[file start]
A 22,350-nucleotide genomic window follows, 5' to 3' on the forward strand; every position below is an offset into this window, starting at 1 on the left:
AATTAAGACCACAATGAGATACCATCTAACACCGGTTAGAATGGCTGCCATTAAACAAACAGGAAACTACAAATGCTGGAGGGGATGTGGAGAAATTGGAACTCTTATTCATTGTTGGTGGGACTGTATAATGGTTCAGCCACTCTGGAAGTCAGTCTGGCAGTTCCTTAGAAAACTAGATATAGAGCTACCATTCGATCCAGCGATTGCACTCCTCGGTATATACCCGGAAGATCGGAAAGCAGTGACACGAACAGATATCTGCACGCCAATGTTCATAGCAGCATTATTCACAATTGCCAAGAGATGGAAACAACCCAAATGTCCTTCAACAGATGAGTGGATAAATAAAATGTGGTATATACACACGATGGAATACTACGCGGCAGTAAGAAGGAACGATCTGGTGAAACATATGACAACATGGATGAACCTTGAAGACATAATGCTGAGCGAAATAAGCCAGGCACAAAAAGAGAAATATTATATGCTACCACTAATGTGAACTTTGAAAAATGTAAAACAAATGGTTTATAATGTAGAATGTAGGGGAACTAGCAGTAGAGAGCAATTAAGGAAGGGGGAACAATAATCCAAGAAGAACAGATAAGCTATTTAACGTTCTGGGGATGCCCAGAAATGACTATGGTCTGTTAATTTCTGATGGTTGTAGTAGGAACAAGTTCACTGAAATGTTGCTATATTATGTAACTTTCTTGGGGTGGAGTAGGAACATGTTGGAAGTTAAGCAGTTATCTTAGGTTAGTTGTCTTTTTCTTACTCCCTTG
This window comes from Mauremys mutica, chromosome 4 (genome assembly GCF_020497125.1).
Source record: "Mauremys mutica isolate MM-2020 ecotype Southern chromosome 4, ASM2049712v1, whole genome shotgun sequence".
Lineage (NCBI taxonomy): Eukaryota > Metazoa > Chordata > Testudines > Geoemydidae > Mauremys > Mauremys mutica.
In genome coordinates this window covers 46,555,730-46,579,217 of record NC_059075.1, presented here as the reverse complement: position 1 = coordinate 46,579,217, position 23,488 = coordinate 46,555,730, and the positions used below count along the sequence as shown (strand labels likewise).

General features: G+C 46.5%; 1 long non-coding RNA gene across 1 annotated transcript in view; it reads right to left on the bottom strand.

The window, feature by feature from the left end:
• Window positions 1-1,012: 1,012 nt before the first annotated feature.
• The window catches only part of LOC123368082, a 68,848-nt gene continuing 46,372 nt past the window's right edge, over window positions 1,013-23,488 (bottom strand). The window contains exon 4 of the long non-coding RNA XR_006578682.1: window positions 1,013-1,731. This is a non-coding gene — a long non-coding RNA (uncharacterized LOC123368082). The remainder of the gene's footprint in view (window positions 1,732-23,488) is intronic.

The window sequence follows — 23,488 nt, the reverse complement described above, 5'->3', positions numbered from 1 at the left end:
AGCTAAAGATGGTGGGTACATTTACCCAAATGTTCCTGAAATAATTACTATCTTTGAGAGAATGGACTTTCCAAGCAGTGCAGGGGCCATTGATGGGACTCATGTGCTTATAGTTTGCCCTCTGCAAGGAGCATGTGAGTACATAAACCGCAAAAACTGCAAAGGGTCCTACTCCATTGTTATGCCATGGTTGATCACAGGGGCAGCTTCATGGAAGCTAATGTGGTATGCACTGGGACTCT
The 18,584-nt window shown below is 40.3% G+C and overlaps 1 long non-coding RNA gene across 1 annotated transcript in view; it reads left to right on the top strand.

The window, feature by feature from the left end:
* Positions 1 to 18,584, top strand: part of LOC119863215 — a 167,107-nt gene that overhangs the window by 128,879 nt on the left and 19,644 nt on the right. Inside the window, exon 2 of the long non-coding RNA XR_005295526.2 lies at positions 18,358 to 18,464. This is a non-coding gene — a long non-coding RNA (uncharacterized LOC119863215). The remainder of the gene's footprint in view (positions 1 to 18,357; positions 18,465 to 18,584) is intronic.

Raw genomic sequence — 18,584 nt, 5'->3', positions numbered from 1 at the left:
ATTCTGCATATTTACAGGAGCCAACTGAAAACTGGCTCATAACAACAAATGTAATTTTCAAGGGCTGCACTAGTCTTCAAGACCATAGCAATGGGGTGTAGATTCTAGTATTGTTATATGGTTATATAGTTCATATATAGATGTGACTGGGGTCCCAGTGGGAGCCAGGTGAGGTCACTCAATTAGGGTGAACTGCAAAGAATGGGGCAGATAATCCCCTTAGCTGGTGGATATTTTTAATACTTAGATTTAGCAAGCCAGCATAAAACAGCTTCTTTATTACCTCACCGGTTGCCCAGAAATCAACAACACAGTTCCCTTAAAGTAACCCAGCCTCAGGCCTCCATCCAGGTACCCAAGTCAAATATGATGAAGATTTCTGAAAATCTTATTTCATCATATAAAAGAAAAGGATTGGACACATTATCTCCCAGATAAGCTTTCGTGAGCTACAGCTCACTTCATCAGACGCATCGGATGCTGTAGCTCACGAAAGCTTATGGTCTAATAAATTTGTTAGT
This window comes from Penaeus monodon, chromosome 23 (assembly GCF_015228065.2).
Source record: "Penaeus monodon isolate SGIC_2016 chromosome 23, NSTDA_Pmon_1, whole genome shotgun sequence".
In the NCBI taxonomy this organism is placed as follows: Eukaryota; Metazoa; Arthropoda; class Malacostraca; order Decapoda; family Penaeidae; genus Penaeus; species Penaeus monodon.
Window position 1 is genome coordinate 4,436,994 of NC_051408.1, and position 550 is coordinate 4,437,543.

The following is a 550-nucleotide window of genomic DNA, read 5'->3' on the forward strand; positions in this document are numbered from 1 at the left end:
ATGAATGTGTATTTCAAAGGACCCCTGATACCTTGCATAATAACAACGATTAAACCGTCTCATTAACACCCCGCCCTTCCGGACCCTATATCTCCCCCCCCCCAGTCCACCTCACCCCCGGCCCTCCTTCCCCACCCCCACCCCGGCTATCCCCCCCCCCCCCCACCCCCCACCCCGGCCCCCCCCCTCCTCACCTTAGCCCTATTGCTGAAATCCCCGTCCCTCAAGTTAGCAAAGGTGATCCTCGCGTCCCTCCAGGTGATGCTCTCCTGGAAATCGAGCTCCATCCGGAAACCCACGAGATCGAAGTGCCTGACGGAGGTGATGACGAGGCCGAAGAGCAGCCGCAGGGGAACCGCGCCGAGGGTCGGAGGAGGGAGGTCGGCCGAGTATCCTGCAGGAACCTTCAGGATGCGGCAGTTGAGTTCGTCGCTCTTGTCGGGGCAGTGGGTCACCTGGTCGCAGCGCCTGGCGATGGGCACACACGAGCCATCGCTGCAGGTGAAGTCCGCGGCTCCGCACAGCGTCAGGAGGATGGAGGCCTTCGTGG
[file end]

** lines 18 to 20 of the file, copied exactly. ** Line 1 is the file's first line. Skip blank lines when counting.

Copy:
This window comes from Penaeus monodon, chromosome 23 (assembly GCF_015228065.2).
Source record: "Penaeus monodon isolate SGIC_2016 chromosome 23, NSTDA_Pmon_1, whole genome shotgun sequence".
In the NCBI taxonomy this organism is placed as follows: Eukaryota; Metazoa; Arthropoda; class Malacostraca; order Decapoda; family Penaeidae; genus Penaeus; species Penaeus monodon.